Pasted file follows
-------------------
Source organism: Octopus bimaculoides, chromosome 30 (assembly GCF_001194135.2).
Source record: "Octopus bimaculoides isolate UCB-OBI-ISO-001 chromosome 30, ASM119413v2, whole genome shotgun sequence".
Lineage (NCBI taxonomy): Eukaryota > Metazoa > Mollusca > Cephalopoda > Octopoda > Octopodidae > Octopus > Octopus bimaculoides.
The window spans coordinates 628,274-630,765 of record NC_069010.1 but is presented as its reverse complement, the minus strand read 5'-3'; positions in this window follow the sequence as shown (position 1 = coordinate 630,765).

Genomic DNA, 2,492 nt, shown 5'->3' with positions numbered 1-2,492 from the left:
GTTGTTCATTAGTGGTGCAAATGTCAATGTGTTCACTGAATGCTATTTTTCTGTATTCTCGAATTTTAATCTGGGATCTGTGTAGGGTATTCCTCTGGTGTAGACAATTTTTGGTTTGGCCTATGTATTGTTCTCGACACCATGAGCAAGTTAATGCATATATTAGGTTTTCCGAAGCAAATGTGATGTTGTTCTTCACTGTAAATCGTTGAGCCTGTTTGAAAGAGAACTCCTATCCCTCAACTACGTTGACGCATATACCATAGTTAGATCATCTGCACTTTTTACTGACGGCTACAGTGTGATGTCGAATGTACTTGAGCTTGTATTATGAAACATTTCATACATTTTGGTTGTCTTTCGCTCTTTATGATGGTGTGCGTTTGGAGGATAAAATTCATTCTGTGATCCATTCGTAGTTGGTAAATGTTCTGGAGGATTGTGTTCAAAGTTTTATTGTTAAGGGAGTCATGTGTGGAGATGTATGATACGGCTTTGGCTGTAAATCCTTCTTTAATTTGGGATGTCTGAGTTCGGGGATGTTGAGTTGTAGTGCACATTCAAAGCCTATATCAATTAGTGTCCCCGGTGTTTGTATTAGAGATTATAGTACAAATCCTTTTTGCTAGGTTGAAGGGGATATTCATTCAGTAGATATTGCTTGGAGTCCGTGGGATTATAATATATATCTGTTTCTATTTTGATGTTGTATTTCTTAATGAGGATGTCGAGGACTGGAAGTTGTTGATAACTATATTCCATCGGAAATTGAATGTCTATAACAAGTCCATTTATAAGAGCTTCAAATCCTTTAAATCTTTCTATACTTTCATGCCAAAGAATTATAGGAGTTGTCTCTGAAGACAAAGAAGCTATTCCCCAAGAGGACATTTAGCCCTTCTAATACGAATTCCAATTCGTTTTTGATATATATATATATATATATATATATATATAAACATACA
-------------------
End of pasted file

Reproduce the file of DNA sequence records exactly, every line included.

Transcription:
Source organism: Octopus bimaculoides, chromosome 30 (assembly GCF_001194135.2).
Source record: "Octopus bimaculoides isolate UCB-OBI-ISO-001 chromosome 30, ASM119413v2, whole genome shotgun sequence".
Lineage (NCBI taxonomy): Eukaryota > Metazoa > Mollusca > Cephalopoda > Octopoda > Octopodidae > Octopus > Octopus bimaculoides.
The window spans coordinates 628,274-630,765 of record NC_069010.1 but is presented as its reverse complement, the minus strand read 5'-3'; positions in this window follow the sequence as shown (position 1 = coordinate 630,765).

Genomic DNA, 2,492 nt, shown 5'->3' with positions numbered 1-2,492 from the left:
GTTGTTCATTAGTGGTGCAAATGTCAATGTGTTCACTGAATGCTATTTTTCTGTATTCTCGAATTTTAATCTGGGATCTGTGTAGGGTATTCCTCTGGTGTAGACAATTTTTGGTTTGGCCTATGTATTGTTCTCGACACCATGAGCAAGTTAATGCATATATTAGGTTTTCCGAAGCAAATGTGATGTTGTTCTTCACTGTAAATCGTTGAGCCTGTTTGAAAGAGAACTCCTATCCCTCAACTACGTTGACGCATATACCATAGTTAGATCATCTGCACTTTTTACTGACGGCTACAGTGTGATGTCGAATGTACTTGAGCTTGTATTATGAAACATTTCATACATTTTGGTTGTCTTTCGCTCTTTATGATGGTGTGCGTTTGGAGGATAAAATTCATTCTGTGATCCATTCGTAGTTGGTAAATGTTCTGGAGGATTGTGTTCAAAGTTTTATTGTTAAGGGAGTCATGTGTGGAGATGTATGATACGGCTTTGGCTGTAAATCCTTCTTTAATTTGGGATGTCTGAGTTCGGGGATGTTGAGTTGTAGTGCACATTCAAAGCCTATATCAATTAGTGTCCCCGGTGTTTGTATTAGAGATTATAGTACAAATCCTTTTTGCTAGGTTGAAGGGGATATTCATTCAGTAGATATTGCTTGGAGTCCGTGGGATTATAATATATATCTGTTTCTATTTTGATGTTGTATTTCTTAATGAGGATGTCGAGGACTGGAAGTTGTTGATAACTATATTCCATCGGAAATTGAATGTCTATAACAAGTCCATTTATAAGAGCTTCAAATCCTTTAAATCTTTCTATACTTTCATGCCAAAGAATTATAGGAGTTGTCTCTGAAGACAAAGAAGCTATTCCCCAAGAGGACATTTAGCCCTTCTAATACGAATTCCAATTCGTTTTTGATATATATATATATATATATATATATATATAAACATACA